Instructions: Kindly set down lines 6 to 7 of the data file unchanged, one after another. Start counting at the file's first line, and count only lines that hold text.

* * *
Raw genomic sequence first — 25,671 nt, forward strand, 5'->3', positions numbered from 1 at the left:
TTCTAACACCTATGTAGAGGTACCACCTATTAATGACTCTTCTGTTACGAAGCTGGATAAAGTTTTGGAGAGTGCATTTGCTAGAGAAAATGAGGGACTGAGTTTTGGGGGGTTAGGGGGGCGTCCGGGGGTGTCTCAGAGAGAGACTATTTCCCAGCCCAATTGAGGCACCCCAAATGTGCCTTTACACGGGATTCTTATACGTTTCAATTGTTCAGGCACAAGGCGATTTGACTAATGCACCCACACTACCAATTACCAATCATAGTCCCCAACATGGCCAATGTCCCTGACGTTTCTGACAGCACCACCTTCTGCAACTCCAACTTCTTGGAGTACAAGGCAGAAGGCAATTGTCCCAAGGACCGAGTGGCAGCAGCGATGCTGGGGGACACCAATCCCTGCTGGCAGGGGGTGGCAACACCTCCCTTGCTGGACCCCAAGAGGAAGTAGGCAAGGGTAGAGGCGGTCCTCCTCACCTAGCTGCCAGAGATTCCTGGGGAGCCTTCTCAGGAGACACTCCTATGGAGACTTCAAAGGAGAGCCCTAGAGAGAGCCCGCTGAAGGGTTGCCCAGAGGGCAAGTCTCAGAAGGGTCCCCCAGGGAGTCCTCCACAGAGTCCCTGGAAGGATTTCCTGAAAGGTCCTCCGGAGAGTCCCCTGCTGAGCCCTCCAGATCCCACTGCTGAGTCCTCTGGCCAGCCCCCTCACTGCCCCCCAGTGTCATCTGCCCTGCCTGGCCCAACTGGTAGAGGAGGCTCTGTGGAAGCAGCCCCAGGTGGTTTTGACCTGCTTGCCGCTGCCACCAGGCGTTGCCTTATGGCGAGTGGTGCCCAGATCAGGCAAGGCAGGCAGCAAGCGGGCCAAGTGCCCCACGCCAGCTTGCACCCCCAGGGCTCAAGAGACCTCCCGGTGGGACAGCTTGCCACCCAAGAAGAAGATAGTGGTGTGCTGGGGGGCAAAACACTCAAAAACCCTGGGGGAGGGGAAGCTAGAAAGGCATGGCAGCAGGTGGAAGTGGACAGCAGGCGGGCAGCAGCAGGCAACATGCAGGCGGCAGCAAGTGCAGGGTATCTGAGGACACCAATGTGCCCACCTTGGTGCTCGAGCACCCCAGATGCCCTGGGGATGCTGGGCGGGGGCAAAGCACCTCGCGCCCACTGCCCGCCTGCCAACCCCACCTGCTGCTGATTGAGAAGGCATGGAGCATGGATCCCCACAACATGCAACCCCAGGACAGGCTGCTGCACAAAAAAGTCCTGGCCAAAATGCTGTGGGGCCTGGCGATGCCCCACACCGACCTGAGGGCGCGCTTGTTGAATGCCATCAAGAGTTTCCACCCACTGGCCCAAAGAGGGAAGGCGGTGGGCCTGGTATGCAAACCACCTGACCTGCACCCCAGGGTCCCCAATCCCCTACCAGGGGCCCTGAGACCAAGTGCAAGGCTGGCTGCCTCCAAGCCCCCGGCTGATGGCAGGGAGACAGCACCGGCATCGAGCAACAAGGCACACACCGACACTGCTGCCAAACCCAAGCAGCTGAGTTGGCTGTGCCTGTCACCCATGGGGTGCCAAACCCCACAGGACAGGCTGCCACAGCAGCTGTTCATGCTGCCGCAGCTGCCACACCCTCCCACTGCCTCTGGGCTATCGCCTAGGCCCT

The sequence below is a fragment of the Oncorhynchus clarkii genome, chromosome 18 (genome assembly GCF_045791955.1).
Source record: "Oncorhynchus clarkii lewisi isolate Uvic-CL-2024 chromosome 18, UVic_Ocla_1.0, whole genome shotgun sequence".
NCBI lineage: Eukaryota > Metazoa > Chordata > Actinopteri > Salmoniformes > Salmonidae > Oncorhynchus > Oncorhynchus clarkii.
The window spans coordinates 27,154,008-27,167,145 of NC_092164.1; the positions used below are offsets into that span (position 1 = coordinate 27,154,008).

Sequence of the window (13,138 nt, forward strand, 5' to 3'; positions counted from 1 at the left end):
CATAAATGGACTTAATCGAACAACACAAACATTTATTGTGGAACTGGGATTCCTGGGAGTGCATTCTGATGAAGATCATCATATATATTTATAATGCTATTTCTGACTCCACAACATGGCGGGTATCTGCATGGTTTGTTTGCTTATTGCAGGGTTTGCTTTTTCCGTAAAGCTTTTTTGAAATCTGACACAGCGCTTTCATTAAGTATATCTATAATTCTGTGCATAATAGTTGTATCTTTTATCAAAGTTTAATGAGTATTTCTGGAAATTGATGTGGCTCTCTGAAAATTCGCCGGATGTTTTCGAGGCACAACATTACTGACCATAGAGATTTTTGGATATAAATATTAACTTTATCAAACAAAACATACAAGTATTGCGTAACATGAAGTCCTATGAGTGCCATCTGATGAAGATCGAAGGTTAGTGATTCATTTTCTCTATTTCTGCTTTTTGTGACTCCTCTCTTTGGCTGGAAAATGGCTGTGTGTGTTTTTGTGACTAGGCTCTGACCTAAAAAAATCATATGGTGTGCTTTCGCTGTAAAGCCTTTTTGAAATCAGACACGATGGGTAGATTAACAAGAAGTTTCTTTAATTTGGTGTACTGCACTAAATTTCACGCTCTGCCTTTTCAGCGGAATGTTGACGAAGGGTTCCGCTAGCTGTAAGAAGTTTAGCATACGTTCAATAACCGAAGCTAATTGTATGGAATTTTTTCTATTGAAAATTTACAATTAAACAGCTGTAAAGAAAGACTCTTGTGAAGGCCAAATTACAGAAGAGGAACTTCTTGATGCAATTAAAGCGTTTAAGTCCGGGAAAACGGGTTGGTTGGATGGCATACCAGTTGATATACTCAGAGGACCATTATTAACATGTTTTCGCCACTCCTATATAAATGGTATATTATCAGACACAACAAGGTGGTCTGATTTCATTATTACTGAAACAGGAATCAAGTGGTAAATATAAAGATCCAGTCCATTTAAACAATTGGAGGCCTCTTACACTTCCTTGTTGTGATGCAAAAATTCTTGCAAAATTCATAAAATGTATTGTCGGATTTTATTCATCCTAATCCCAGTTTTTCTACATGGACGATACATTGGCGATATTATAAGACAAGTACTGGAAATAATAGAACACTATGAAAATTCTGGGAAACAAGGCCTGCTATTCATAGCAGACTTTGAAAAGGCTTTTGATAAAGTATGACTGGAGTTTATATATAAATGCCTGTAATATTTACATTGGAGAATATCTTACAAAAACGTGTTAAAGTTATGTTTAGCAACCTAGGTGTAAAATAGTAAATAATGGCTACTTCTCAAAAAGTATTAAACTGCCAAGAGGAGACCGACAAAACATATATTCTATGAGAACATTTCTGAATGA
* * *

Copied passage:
The window spans coordinates 27,154,008-27,167,145 of NC_092164.1; the positions used below are offsets into that span (position 1 = coordinate 27,154,008).

Sequence of the window (13,138 nt, forward strand, 5' to 3'; positions counted from 1 at the left end):